For 2022, vEmpire’s objective will remain to spur growth and decentralization of Metaverses. “Our users have contributed to staking tens of millions of dollars worth of Metaverse tokens on our platform, which has enabled us to build a decentralized Metaverse investment portfolio that represents the largest in the industry,” said Dom Ryder, founder of vEmpire. “Overall we are extremely pleased with the performance and the quality assets we have acquired over the past quarter. I am pleased to say we are very much on track for the remainder of our roadmap. We are still incredibly early to the Metaverse,” he added.
vEmpire’s ETH pool allows access for more individuals to the expensive, but profitable, blue-chip NFT protocols like Bored Ape Yacht Club. vEmpire’s ETH staking pool was incepted with 518.7 ETH and its value, as measured by the lowest equivalent asset floor, is now 1,021.5 ETH, almost doubling in value.
Meanwhile, vEmpire’s Metaverse staking options in Metaverses like Decentraland, Sandbox, Starl, and others allow investors to partake in early allocation and investment of valuable plots within Metaverses.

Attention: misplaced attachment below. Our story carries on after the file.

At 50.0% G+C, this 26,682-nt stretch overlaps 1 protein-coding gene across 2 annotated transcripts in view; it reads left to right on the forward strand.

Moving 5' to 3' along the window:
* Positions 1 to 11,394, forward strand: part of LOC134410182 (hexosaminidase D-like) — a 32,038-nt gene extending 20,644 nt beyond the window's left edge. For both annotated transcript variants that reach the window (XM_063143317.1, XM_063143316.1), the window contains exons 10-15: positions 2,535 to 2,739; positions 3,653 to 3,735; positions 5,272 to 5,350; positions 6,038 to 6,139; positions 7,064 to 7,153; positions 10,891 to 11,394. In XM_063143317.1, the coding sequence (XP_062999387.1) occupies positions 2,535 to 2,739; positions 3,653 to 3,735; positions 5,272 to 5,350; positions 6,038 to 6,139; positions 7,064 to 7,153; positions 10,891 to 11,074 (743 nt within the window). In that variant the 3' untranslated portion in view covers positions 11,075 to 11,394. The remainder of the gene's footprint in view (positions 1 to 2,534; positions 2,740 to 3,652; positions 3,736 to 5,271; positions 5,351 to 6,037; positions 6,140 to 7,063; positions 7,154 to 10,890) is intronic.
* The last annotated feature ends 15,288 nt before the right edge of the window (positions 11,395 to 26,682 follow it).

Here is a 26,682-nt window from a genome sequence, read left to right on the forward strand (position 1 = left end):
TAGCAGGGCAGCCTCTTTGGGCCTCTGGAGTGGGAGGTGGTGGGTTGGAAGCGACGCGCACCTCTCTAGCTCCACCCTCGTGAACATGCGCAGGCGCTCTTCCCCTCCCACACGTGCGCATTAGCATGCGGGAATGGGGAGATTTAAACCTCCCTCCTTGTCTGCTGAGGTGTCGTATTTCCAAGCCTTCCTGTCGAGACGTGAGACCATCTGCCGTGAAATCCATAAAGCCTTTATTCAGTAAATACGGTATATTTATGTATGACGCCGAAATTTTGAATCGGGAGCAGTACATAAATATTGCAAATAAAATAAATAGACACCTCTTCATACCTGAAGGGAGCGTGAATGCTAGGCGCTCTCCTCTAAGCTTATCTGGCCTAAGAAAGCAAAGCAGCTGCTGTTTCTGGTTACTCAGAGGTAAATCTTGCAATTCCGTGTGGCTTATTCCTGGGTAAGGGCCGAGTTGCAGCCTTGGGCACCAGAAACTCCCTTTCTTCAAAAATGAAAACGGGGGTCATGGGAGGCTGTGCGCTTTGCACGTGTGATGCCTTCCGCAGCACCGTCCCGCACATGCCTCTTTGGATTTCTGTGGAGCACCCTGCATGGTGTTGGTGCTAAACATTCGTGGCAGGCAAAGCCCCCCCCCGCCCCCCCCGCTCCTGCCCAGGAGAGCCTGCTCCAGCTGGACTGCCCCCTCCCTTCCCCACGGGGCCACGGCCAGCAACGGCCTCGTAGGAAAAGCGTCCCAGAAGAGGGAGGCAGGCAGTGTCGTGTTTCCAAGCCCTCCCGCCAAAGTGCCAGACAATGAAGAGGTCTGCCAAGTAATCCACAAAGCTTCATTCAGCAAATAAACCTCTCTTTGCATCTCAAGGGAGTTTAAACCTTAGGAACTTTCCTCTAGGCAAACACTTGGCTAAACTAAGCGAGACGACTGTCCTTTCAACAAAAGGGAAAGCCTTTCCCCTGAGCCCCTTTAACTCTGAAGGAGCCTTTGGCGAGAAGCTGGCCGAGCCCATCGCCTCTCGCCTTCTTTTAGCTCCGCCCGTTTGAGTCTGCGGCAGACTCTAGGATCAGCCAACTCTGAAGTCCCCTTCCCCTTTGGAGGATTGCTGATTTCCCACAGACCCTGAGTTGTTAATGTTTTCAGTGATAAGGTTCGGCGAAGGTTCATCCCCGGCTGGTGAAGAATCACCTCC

FOOD: HOT FROM THE PRINTING PRESS
“Proof of the pudding,” they say, “is in the eating”. And, “Seeing is believing,” tells another adage. But, how do you react when a 3-D printed snack or steak is served to you on a plate? 3-D was once supposed to be the next big thing in cinema. There was a time when one had to wear special disposable glasses to experience the magic of 3-D. The characters seemed to leap out of the screen- the villains targeting you, the poor spectator cowering in the seat. But the technology never caught on. Large 70 mm screens and Dolby surround sound created the illusion of depth and immersion much better.
There have been attempts to revive it with films like ‘Avatar’ but with very little success. It’s only the kids and, adults who refuse to grow up who value 3-D effects in immersive Virtual Reality.
Those addicted to Science Fiction have always been open to the idea of many more dimensions than length, width and height. But, no need to digress into abstract realms of physics and mathematics. Hasn’t our food always been three dimensional? As a matter of fact, the seductive drooling anticipation of flavours triggered by aromas, lingering taste summoned up by memories uncannily in unguarded moments remind us that the fourth dimension –time has much to do with our enjoyment of food. What then explains the exciting buzz about 3-D Printed Foods?